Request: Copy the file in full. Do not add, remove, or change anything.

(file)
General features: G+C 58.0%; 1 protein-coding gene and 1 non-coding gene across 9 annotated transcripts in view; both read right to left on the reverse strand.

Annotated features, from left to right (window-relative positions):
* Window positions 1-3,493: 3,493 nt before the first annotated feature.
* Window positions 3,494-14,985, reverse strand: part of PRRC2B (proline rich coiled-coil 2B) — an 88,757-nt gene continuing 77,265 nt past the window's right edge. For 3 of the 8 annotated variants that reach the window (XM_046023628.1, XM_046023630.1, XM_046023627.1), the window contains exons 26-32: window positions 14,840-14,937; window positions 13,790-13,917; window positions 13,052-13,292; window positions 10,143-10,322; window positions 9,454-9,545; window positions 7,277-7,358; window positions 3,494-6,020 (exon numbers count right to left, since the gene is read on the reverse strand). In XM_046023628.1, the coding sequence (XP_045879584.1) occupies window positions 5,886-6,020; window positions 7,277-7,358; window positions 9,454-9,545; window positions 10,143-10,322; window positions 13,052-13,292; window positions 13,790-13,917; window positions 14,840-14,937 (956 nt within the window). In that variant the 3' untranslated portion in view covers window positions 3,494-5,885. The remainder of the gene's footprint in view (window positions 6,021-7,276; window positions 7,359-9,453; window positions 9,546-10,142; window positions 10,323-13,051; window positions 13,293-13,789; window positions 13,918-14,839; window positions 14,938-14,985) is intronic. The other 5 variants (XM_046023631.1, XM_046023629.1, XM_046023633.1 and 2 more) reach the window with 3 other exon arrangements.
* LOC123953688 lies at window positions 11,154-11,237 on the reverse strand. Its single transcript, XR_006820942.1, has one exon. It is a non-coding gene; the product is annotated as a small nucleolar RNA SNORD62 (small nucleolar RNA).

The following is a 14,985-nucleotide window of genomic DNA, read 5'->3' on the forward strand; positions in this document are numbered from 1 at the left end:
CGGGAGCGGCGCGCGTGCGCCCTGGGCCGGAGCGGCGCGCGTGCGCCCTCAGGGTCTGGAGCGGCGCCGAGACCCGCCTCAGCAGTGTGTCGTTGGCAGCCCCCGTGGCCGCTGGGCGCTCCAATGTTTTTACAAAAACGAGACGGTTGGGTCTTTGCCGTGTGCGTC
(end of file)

General features: G+C 58.0%; 1 protein-coding gene and 1 non-coding gene across 9 annotated transcripts in view; both read right to left on the reverse strand.

Annotated features, from left to right (window-relative positions):
* Window positions 1-3,493: 3,493 nt before the first annotated feature.
* Window positions 3,494-14,985, reverse strand: part of PRRC2B (proline rich coiled-coil 2B) — an 88,757-nt gene continuing 77,265 nt past the window's right edge. For 3 of the 8 annotated variants that reach the window (XM_046023628.1, XM_046023630.1, XM_046023627.1), the window contains exons 26-32: window positions 14,840-14,937; window positions 13,790-13,917; window positions 13,052-13,292; window positions 10,143-10,322; window positions 9,454-9,545; window positions 7,277-7,358; window positions 3,494-6,020 (exon numbers count right to left, since the gene is read on the reverse strand). In XM_046023628.1, the coding sequence (XP_045879584.1) occupies window positions 5,886-6,020; window positions 7,277-7,358; window positions 9,454-9,545; window positions 10,143-10,322; window positions 13,052-13,292; window positions 13,790-13,917; window positions 14,840-14,937 (956 nt within the window). In that variant the 3' untranslated portion in view covers window positions 3,494-5,885. The remainder of the gene's footprint in view (window positions 6,021-7,276; window positions 7,359-9,453; window positions 9,546-10,142; window positions 10,323-13,051; window positions 13,293-13,789; window positions 13,918-14,839; window positions 14,938-14,985) is intronic. The other 5 variants (XM_046023631.1, XM_046023629.1, XM_046023633.1 and 2 more) reach the window with 3 other exon arrangements.
* LOC123953688 lies at window positions 11,154-11,237 on the reverse strand. Its single transcript, XR_006820942.1, has one exon. It is a non-coding gene; the product is annotated as a small nucleolar RNA SNORD62 (small nucleolar RNA).

The following is a 14,985-nucleotide window of genomic DNA, read 5'->3' on the forward strand; positions in this document are numbered from 1 at the left end:
CGGGAGCGGCGCGCGTGCGCCCTGGGCCGGAGCGGCGCGCGTGCGCCCTCAGGGTCTGGAGCGGCGCCGAGACCCGCCTCAGCAGTGTGTCGTTGGCAGCCCCCGTGGCCGCTGGGCGCTCCAATGTTTTTACAAAAACGAGACGGTTGGGTCTTTGCCGTGTGCGTC